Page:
This learned kind of helplessness that you need a man for. To keep you safe. Safe from all harm. From a flock of men in suits in the asphalt jungles of city life. There is trauma and relapse, trauma and recovery in my life, no real sense of family relationships as there was in yours. You discovered self-isolation in the abuse, as did I. The origins of theory, psychology, counselling, and I was a victim never discovering truly the art of romantic love, sustaining relationships, reconnecting with society, community. I was a female victim. You were a female victim. All we wanted was to be seen (visible, visible, visible), separate from the entire human race, but equal. You were a pioneer in your field. Artist, not actor.What to do with all the shame, the trauma, the guilt-ridden trap of never being good enough, never feeling loved, never being an exquisite enough child, or, youth, you put it out there. You put it into words, add a kind of narrative and context (what you don’t do is call it conceit). You acted, and wrote. I acted, and wrote. Our childhood, our upbringing, our mothers, it all made us both culturally sensitive, preciously aware that life is short and hell, and that the divided self is no survivor. That life is an assignment, a rollercoaster ride at an amusement park, and looking at paintings, and photographs and ephemera at a museum.

I tell the pilot. You think you know me; you think you’ve fallen in love, but I’m ghost. I’m fattened ghost, self-conscious ghost, it feels like it did when I was little. I miss you waking up in the morning. I’m not intimidated by your lady friends anymore, just scared-competent. You can love whomever you want, show me mercy, show me grace, make me cry because you’re so good at doing that to me anyway, and this funny woman loves you so much, would do anything for you. And then I woke up as if from a grassroots-dream, glee, fragile, how to live without you, this fire catching fire, and I think of the journey and direction of the mis-understood flame, and everything is psychological guess-work, my jealousy is magnificent, my love is abundant and needs permission from you to exist, all I have is this organic depression, this pilgrimage. Delete all of that.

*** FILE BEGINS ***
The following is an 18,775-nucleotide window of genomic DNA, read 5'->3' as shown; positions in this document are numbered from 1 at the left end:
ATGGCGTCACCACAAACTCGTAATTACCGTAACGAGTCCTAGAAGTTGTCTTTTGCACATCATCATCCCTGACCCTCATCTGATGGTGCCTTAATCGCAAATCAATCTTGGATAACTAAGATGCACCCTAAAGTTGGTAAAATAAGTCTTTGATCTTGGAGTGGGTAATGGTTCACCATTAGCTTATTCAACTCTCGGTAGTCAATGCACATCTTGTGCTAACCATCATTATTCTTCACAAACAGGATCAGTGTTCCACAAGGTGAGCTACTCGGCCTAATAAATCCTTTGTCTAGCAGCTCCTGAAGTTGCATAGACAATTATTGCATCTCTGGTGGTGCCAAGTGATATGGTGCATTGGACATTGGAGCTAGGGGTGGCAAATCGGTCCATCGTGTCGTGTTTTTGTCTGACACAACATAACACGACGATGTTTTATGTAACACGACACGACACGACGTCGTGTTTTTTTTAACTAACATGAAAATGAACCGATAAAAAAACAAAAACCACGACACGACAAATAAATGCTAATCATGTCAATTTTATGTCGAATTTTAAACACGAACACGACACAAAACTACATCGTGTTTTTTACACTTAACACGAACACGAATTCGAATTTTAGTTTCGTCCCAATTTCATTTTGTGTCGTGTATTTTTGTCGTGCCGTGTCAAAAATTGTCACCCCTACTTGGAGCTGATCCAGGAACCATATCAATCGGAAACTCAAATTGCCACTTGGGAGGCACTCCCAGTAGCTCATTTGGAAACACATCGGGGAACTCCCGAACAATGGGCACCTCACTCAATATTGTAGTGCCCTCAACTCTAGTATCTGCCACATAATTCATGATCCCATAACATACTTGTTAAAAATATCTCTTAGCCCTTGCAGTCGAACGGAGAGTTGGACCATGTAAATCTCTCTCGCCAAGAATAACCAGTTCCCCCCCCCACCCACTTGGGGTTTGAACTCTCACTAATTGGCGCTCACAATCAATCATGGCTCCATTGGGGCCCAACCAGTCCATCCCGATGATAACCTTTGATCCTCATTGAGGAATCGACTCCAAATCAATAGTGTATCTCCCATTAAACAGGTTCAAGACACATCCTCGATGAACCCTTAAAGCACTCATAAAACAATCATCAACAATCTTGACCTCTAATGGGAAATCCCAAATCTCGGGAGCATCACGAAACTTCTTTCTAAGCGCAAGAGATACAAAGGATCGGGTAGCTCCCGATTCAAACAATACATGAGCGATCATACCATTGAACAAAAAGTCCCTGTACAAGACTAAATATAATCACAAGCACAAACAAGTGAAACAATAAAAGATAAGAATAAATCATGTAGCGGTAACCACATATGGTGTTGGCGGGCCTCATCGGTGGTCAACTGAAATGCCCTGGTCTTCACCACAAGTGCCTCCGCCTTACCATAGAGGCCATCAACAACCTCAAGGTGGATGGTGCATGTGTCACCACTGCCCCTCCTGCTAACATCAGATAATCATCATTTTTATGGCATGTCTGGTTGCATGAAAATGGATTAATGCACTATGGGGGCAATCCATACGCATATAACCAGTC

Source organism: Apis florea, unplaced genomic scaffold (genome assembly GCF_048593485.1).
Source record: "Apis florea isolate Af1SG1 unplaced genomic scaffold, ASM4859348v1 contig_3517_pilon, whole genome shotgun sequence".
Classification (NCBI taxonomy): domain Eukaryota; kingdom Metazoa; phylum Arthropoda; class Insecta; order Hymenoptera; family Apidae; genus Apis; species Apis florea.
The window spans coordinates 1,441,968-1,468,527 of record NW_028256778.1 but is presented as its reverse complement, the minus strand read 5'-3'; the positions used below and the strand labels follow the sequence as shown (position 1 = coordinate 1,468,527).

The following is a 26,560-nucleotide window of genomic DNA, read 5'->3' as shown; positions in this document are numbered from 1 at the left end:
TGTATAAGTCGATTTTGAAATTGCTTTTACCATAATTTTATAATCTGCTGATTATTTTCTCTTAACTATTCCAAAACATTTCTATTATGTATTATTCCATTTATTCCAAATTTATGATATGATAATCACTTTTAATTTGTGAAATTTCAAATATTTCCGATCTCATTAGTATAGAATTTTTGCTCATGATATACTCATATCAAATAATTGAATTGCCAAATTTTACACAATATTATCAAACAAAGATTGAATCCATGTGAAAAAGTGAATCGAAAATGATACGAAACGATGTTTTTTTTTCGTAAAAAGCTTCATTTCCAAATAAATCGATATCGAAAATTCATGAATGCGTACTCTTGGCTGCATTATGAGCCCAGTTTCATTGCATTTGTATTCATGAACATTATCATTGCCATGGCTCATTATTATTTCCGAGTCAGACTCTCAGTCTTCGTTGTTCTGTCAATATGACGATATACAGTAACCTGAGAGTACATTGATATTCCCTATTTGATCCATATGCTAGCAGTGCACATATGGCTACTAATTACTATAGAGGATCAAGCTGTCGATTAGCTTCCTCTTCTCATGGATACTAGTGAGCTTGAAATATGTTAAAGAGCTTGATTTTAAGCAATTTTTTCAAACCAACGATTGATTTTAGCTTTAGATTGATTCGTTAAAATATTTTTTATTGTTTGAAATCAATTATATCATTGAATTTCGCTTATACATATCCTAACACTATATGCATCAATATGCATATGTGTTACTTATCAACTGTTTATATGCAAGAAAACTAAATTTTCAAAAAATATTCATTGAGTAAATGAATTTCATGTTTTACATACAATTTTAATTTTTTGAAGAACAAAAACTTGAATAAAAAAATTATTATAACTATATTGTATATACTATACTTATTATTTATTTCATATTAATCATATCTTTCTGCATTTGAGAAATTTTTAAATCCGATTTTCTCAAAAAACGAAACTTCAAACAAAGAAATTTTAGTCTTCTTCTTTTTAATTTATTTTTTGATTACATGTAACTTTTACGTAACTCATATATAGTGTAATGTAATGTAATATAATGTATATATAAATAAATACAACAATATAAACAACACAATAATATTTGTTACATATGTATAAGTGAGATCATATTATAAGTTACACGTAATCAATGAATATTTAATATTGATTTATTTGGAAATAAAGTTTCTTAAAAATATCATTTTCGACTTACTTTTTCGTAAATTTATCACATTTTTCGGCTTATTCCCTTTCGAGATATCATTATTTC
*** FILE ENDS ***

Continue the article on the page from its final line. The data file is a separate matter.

You taught me that what is pristine, what is innocent, what is tenderness, is what we as humanity, is what I must uphold and protect. Of course, you were a woman of clandestine vision just like Princess Diana. The broken link breaks the seam, until we become figures in the lucid sky, leaning towards altruistic heaven. For it is only heaven that accepts us in the final equation. The primitive chord drags us down low (to hell), the push and pull and living in the moment of it all, turns us on to grit our teeth, the pain and bear it as much as it is possible for us, and that same chord drags us to the point of reconciling with the rest of the aspiring human race. We are both rope and boat, sound of the ocean, dark mountain, cold grasses. We are night-shift workers. Never conceived those sons and daughters. That son and daughter. We, why, we are diamonds.

Abigail George
Abigail George
Abigail George is a researcher and historian. Follow her on Facebook, Linkedin and Instagram @abigailgeorgepoet.